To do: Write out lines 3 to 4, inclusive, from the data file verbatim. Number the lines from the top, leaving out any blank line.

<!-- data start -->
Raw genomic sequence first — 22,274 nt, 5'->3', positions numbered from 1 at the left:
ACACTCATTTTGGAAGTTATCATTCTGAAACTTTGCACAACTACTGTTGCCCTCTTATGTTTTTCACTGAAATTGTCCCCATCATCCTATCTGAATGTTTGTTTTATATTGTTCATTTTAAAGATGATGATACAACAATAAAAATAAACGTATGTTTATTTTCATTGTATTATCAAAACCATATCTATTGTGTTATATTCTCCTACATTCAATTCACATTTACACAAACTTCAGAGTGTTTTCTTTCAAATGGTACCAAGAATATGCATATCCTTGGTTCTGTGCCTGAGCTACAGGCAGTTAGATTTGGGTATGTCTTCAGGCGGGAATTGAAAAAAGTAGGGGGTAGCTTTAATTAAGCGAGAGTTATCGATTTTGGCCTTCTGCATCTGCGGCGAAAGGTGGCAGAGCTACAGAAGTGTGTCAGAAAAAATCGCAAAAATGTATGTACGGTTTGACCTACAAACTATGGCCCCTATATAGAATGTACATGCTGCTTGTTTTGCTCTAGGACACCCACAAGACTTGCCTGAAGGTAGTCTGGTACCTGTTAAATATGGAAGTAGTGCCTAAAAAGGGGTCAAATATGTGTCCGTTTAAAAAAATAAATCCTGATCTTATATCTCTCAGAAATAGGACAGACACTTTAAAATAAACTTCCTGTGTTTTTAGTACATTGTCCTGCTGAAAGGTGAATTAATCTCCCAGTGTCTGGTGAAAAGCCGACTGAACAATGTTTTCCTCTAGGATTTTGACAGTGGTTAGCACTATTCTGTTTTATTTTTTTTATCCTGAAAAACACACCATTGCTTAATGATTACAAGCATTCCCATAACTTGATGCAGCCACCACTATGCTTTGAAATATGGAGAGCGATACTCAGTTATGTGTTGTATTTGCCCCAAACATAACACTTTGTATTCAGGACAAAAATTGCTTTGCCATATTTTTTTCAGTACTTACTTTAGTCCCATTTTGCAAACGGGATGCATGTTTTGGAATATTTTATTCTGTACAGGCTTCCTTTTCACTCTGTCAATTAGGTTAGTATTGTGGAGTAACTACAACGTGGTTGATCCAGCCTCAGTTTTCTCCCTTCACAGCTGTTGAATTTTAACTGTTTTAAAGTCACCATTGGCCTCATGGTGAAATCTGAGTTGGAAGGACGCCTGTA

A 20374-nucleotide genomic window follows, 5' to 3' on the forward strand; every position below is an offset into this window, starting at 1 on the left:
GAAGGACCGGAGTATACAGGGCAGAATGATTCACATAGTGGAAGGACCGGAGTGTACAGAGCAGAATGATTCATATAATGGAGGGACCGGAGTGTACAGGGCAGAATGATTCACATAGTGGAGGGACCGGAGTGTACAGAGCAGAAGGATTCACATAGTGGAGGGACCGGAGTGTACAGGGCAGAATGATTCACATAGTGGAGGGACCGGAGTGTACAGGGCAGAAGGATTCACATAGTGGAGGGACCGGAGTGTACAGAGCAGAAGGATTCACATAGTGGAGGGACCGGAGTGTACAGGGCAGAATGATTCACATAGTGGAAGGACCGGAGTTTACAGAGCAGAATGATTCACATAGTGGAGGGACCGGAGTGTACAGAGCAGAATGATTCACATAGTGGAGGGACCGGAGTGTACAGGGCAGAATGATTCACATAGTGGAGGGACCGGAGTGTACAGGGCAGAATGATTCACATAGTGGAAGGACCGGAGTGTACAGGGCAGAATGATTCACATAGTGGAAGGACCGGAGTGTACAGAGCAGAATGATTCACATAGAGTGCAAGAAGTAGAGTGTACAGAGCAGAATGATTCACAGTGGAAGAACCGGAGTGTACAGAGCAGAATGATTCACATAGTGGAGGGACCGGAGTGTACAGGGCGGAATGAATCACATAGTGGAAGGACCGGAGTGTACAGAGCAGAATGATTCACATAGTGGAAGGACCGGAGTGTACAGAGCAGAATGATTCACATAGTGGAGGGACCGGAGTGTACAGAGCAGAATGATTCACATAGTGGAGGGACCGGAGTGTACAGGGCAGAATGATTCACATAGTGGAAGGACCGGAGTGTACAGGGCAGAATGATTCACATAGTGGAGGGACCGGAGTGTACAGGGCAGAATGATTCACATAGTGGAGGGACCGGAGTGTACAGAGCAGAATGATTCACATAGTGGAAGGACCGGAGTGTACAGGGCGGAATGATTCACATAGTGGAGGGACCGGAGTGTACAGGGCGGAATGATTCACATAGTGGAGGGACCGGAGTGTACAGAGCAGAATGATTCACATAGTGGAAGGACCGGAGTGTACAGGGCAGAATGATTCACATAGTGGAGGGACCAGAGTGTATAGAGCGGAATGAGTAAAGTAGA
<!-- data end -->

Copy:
A 20374-nucleotide genomic window follows, 5' to 3' on the forward strand; every position below is an offset into this window, starting at 1 on the left:
GAAGGACCGGAGTATACAGGGCAGAATGATTCACATAGTGGAAGGACCGGAGTGTACAGAGCAGAATGATTCATATAATGGAGGGACCGGAGTGTACAGGGCAGAATGATTCACATAGTGGAGGGACCGGAGTGTACAGAGCAGAAGGATTCACATAGTGGAGGGACCGGAGTGTACAGGGCAGAATGATTCACATAGTGGAGGGACCGGAGTGTACAGGGCAGAAGGATTCACATAGTGGAGGGACCGGAGTGTACAGAGCAGAAGGATTCACATAGTGGAGGGACCGGAGTGTACAGGGCAGAATGATTCACATAGTGGAAGGACCGGAGTTTACAGAGCAGAATGATTCACATAGTGGAGGGACCGGAGTGTACAGAGCAGAATGATTCACATAGTGGAGGGACCGGAGTGTACAGGGCAGAATGATTCACATAGTGGAGGGACCGGAGTGTACAGGGCAGAATGATTCACATAGTGGAAGGACCGGAGTGTACAGGGCAGAATGATTCACATAGTGGAAGGACCGGAGTGTACAGAGCAGAATGATTCACATAGAGTGCAAGAAGTAGAGTGTACAGAGCAGAATGATTCACAGTGGAAGAACCGGAGTGTACAGAGCAGAATGATTCACATAGTGGAGGGACCGGAGTGTACAGGGCGGAATGAATCACATAGTGGAAGGACCGGAGTGTACAGAGCAGAATGATTCACATAGTGGAAGGACCGGAGTGTACAGAGCAGAATGATTCACATAGTGGAGGGACCGGAGTGTACAGAGCAGAATGATTCACATAGTGGAGGGACCGGAGTGTACAGGGCAGAATGATTCACATAGTGGAAGGACCGGAGTGTACAGGGCAGAATGATTCACATAGTGGAGGGACCGGAGTGTACAGGGCAGAATGATTCACATAGTGGAGGGACCGGAGTGTACAGAGCAGAATGATTCACATAGTGGAAGGACCGGAGTGTACAGGGCGGAATGATTCACATAGTGGAGGGACCGGAGTGTACAGGGCGGAATGATTCACATAGTGGAGGGACCGGAGTGTACAGAGCAGAATGATTCACATAGTGGAAGGACCGGAGTGTACAGGGCAGAATGATTCACATAGTGGAGGGACCAGAGTGTATAGAGCGGAATGAGTAAAGTAGA